CFP: Multiplying Modernity: Vernacular modernisms, nostalgia and the avant-garde

Multiplying Modernity

Vernacular modernisms, nostalgia and the avant-garde

CRAACE workshop, 67 December 2019

East Slovak Gallery, Košice (Slovakia)

In the decades before 1918 there was a vibrant debate over the nature of ‘national art’ in Central Europe. For many this was embodied in folk art and culture. By 1914, this idea was increasingly challenged by avant-garde interests in the metropolis. After the War, however, a return to folk art and regionalism was revisited and gained increasing importance in the decades leading up the Second World War. Within a broad artistic landscape, folk art and culture was used to search for a fundamental essence of human culture, as in the case of the Hungarian painters Lajos Vajda and Dezső Korniss; to create a ‘national style’ with reinterpretations of folk art, as in 1920s Czechoslovakia; and to seek renewal outside a lost imperial capital, like in Austria.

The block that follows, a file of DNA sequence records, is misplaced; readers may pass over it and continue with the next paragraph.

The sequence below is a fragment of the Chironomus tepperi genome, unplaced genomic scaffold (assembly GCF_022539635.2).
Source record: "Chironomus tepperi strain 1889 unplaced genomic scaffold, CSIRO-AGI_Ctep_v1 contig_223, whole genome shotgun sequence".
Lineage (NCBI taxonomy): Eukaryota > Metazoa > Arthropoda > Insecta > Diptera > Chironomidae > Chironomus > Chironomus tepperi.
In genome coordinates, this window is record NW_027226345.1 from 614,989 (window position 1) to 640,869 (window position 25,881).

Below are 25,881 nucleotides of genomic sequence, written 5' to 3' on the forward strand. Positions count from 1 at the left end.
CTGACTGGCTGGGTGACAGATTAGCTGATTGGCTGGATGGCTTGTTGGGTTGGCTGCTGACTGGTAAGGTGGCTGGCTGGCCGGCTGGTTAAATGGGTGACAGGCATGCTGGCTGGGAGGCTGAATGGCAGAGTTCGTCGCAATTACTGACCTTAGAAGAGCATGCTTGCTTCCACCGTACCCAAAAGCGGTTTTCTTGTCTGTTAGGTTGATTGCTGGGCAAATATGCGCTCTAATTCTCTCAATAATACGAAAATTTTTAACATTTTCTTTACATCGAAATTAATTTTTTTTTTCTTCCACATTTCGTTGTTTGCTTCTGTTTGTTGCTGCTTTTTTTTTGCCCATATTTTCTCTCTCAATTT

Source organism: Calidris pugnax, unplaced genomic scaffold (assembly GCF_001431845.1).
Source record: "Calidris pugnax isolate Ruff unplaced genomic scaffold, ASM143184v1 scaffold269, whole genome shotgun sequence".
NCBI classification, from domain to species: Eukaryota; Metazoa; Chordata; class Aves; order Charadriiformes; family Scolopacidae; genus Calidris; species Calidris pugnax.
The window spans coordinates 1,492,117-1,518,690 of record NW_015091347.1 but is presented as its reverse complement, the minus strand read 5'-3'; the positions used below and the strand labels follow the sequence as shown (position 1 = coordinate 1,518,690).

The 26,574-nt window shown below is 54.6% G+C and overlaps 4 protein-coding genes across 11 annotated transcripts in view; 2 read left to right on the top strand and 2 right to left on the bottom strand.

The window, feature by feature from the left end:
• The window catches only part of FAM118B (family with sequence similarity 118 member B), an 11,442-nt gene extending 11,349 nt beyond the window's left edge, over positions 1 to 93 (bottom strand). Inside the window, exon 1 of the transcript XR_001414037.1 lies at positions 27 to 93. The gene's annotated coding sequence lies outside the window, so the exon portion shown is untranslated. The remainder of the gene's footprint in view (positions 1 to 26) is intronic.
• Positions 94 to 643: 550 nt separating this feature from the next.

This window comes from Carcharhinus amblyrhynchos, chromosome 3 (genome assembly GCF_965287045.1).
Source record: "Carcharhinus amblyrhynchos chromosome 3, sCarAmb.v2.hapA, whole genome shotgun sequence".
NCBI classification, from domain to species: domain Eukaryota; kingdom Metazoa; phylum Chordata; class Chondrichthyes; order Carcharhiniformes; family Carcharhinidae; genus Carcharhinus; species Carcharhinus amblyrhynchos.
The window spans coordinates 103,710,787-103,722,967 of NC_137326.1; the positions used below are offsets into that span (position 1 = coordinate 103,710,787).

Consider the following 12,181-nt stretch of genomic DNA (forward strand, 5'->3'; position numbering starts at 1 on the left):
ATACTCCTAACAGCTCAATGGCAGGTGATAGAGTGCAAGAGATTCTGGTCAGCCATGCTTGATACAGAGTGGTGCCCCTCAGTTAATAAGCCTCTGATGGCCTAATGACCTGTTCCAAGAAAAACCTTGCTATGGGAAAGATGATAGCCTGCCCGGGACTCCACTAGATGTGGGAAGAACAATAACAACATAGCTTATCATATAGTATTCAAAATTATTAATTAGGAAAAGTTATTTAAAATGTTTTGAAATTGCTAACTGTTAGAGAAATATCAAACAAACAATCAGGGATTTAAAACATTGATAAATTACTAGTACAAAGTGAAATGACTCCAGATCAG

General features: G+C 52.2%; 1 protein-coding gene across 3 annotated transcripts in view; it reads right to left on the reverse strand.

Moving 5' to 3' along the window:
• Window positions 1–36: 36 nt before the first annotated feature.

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Artwork of the Month: Women Husking Corn by Joža Uprka (1926)

In 2008, the city of Cedar Rapids in Iowa was hit by a terrible flood caused by heavy rainfall and overflown local river. The water reached unprecedented 31 feet above the normal level and flooded nearly 8,000 properties. In financial terms, the losses to property were calculated at $6 billion. But how is a flooded city in the American Midwest linked to an idyllic rural scene by a Czech artist?

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